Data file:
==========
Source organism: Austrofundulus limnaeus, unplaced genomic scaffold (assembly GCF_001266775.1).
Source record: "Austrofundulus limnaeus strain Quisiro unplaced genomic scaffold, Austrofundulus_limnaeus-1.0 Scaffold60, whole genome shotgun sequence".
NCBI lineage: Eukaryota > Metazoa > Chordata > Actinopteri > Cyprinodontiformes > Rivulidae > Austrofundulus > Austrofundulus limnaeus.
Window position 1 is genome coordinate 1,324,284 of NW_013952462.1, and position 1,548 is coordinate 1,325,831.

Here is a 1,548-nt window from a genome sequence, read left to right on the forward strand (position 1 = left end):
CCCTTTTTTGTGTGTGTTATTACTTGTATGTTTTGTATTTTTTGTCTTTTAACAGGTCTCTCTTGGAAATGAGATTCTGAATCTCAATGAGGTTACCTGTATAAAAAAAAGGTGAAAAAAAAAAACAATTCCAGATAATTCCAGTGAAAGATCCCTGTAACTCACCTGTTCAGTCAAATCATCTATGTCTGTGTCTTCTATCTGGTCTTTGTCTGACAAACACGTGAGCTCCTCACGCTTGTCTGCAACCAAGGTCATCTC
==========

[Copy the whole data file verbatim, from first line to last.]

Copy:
Source organism: Austrofundulus limnaeus, unplaced genomic scaffold (assembly GCF_001266775.1).
Source record: "Austrofundulus limnaeus strain Quisiro unplaced genomic scaffold, Austrofundulus_limnaeus-1.0 Scaffold60, whole genome shotgun sequence".
NCBI lineage: Eukaryota > Metazoa > Chordata > Actinopteri > Cyprinodontiformes > Rivulidae > Austrofundulus > Austrofundulus limnaeus.
Window position 1 is genome coordinate 1,324,284 of NW_013952462.1, and position 1,548 is coordinate 1,325,831.

Here is a 1,548-nt window from a genome sequence, read left to right on the forward strand (position 1 = left end):
CCCTTTTTTGTGTGTGTTATTACTTGTATGTTTTGTATTTTTTGTCTTTTAACAGGTCTCTCTTGGAAATGAGATTCTGAATCTCAATGAGGTTACCTGTATAAAAAAAAGGTGAAAAAAAAAAACAATTCCAGATAATTCCAGTGAAAGATCCCTGTAACTCACCTGTTCAGTCAAATCATCTATGTCTGTGTCTTCTATCTGGTCTTTGTCTGACAAACACGTGAGCTCCTCACGCTTGTCTGCAACCAAGGTCATCTC